Defects in any of the many factors that coordinately regulate neurotransmitter vesicle cycling could contribute to the etiology of schizophrenia (Ryder and Faundez 2009). DTNBP1 over-expression induces expression of the SNARE protein synaptosomal-associated protein 25 (SNAP25) which is involved in mediating vesicle docking and fusion at the cellular membrane, and synapsin-1 (SYN1) which is involved in regulating neurotransmitter release as well as increasing glutamatergic release (Numakawa et al. 2004). Defects in BLOC1 indirectly cause redistribution of cargo to the cell surface (Setty et al. 2007). AP3 and BLOC1 are linked to the fusion machinery involved in synaptic vesicle secretion that is hypothesized to be involved in schizophrenia; brain tissue from schizophrenia patients has reduced levels of DTNBP1 in hippocampal mossy fibers (Talbot et al. 2004), a phenotype that is also found in the AP3 deficient mocha brain (Salazar et al. 2006). Ablation of DTNBP1 expression in mouse and rat model systems results in the diversion of dopamine and glutamate receptors from lysosomes to the cell surface (Iizuka et al. 2007; Ji et al. 2009; Tang et al. 2009). Our data is consistent with the possibility that disruption of a DTNBP1-exocyst interaction may contribute to the diversion of glutamate and dopamine receptor containing vesicles from lysosomes to the plasma membrane. Overall, our results show DTNBP1 and DISC1 make multiple contacts with vesicle trafficking machinery. Thus, the aberrant function of DTNBP1 or DISC1, or the proteins in their interaction networks provide multiple sites for impairment of synaptic vesicle biogenesis. Our finding that genes for the proteins in our DTNBP1 and dynactin protein interaction networks are over-represented in schizophrenia linked cytogenetic regions implies that the interaction networks of DTNBP1 and DISC1 as a whole should be considered in the pathology of schizophrenia.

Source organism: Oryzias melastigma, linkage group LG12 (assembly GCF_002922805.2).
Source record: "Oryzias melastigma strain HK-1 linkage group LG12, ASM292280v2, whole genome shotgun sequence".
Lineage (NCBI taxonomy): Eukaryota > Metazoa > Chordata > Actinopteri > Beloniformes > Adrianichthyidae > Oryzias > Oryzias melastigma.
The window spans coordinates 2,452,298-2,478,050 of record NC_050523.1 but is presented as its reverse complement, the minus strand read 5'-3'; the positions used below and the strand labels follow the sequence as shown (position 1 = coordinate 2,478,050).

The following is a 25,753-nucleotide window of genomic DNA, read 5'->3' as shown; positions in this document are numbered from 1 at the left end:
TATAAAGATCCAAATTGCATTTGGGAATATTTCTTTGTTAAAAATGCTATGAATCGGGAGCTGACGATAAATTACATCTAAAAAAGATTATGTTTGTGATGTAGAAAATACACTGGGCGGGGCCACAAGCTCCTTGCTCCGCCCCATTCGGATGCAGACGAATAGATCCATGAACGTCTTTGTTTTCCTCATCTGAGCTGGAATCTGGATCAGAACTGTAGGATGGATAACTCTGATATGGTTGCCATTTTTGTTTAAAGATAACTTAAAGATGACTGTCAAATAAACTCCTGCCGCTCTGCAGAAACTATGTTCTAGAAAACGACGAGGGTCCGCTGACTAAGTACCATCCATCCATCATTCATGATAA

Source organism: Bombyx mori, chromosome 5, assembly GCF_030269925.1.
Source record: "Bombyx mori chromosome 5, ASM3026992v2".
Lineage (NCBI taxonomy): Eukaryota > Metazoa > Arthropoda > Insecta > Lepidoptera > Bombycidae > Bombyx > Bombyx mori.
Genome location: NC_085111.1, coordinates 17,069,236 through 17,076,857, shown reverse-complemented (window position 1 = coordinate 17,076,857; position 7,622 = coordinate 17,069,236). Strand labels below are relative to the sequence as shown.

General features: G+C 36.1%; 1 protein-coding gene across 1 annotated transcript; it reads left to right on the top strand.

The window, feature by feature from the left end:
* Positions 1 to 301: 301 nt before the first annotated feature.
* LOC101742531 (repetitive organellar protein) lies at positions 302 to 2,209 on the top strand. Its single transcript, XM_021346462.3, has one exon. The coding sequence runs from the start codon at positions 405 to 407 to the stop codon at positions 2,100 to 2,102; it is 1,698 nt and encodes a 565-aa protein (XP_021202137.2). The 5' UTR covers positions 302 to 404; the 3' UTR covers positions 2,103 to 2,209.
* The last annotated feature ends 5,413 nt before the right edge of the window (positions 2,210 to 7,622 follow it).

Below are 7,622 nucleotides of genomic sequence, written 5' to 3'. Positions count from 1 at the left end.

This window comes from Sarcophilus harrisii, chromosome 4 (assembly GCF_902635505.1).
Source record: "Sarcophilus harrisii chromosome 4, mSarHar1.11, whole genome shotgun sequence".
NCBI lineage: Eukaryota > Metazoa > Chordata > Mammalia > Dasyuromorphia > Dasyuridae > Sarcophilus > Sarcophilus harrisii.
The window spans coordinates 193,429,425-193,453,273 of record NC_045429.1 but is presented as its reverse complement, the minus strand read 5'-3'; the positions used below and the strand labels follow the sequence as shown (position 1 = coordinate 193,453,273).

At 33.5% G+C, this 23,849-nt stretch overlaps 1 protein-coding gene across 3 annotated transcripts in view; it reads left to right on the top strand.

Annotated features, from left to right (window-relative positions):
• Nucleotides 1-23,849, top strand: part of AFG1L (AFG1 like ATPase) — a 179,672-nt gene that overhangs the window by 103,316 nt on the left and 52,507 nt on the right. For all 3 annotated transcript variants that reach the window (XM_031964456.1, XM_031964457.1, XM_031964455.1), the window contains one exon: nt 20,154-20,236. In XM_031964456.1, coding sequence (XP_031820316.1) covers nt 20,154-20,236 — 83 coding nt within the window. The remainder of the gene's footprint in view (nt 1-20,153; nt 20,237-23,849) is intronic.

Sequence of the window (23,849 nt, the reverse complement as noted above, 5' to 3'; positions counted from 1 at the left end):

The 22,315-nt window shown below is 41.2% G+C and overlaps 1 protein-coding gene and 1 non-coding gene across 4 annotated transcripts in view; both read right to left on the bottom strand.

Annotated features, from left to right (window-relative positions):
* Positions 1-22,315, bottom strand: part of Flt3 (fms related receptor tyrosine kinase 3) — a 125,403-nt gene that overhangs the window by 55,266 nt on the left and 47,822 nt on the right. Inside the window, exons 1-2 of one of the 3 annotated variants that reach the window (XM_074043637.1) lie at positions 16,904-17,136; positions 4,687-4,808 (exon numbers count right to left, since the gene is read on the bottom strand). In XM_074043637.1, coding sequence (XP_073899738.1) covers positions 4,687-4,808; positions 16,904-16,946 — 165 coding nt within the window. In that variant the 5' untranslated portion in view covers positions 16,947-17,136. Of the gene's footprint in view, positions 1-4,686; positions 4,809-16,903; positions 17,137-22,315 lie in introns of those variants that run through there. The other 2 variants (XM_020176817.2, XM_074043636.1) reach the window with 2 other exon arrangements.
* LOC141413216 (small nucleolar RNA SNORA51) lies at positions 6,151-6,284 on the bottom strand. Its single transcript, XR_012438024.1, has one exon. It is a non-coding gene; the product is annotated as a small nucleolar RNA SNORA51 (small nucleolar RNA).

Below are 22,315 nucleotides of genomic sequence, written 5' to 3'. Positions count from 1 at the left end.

Defining the protein interaction networks for schizophrenia susceptibility genes like DTNBP1 will help understand their function, but may also illuminate pathways where individual components may make small contributions to disease etiology, but a large contribution when taken together. An example of this is the epistatic genetic effect in schizophrenia of the non-DTNBP1 BLOC1 subunits BLOC1S3 and MUTED (Morris et al. 2008). While members of the dynactin and exocyst complexes have not been considered potential candidate schizophrenia genes in the past, their functions and their interaction with two of the best schizophrenia susceptibility genes strongly supports future genetic investigation of these and other members of the DTNBP1, exocyst, dynactin, and DISC1 interaction networks.


This work was funded by the Mind Foundation of British Columbia, the Michael Smith Foundation for Health Research, The Canadian Institutes for Health Research and the British Columbia Cancer Agency.